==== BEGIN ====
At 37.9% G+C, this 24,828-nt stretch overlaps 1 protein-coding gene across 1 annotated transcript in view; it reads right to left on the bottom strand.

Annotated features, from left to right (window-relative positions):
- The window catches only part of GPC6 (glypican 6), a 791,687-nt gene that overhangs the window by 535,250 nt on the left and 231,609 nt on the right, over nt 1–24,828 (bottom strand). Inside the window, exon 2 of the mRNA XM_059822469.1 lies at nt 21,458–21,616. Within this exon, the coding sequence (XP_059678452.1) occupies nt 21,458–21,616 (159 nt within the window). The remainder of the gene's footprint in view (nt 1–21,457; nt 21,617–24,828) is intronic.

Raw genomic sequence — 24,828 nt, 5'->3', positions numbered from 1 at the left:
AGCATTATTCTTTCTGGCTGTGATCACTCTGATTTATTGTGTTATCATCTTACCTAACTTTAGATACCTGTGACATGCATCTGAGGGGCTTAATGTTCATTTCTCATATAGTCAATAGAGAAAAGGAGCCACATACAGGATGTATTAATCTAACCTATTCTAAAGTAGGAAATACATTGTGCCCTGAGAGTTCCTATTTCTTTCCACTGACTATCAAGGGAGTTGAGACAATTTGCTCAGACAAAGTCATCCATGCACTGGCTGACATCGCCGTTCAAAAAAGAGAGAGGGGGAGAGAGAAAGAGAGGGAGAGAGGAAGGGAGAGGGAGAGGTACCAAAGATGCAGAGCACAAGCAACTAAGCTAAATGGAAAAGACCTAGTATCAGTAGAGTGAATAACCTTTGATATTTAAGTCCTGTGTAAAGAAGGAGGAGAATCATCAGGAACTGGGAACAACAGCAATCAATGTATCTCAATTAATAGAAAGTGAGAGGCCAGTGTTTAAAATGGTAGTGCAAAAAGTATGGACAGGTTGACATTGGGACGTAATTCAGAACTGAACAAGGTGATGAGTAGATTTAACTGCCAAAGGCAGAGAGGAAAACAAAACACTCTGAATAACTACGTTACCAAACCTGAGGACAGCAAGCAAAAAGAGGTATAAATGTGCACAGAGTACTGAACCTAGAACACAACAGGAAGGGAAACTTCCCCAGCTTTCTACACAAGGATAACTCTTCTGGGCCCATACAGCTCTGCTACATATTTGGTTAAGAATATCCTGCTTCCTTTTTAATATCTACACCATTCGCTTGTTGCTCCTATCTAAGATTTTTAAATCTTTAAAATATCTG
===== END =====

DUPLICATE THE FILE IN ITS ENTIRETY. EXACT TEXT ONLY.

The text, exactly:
At 37.9% G+C, this 24,828-nt stretch overlaps 1 protein-coding gene across 1 annotated transcript in view; it reads right to left on the bottom strand.

Annotated features, from left to right (window-relative positions):
- The window catches only part of GPC6 (glypican 6), a 791,687-nt gene that overhangs the window by 535,250 nt on the left and 231,609 nt on the right, over nt 1–24,828 (bottom strand). Inside the window, exon 2 of the mRNA XM_059822469.1 lies at nt 21,458–21,616. Within this exon, the coding sequence (XP_059678452.1) occupies nt 21,458–21,616 (159 nt within the window). The remainder of the gene's footprint in view (nt 1–21,457; nt 21,617–24,828) is intronic.

Raw genomic sequence — 24,828 nt, 5'->3', positions numbered from 1 at the left:
AGCATTATTCTTTCTGGCTGTGATCACTCTGATTTATTGTGTTATCATCTTACCTAACTTTAGATACCTGTGACATGCATCTGAGGGGCTTAATGTTCATTTCTCATATAGTCAATAGAGAAAAGGAGCCACATACAGGATGTATTAATCTAACCTATTCTAAAGTAGGAAATACATTGTGCCCTGAGAGTTCCTATTTCTTTCCACTGACTATCAAGGGAGTTGAGACAATTTGCTCAGACAAAGTCATCCATGCACTGGCTGACATCGCCGTTCAAAAAAGAGAGAGGGGGAGAGAGAAAGAGAGGGAGAGAGGAAGGGAGAGGGAGAGGTACCAAAGATGCAGAGCACAAGCAACTAAGCTAAATGGAAAAGACCTAGTATCAGTAGAGTGAATAACCTTTGATATTTAAGTCCTGTGTAAAGAAGGAGGAGAATCATCAGGAACTGGGAACAACAGCAATCAATGTATCTCAATTAATAGAAAGTGAGAGGCCAGTGTTTAAAATGGTAGTGCAAAAAGTATGGACAGGTTGACATTGGGACGTAATTCAGAACTGAACAAGGTGATGAGTAGATTTAACTGCCAAAGGCAGAGAGGAAAACAAAACACTCTGAATAACTACGTTACCAAACCTGAGGACAGCAAGCAAAAAGAGGTATAAATGTGCACAGAGTACTGAACCTAGAACACAACAGGAAGGGAAACTTCCCCAGCTTTCTACACAAGGATAACTCTTCTGGGCCCATACAGCTCTGCTACATATTTGGTTAAGAATATCCTGCTTCCTTTTTAATATCTACACCATTCGCTTGTTGCTCCTATCTAAGATTTTTAAATCTTTAAAATATCTG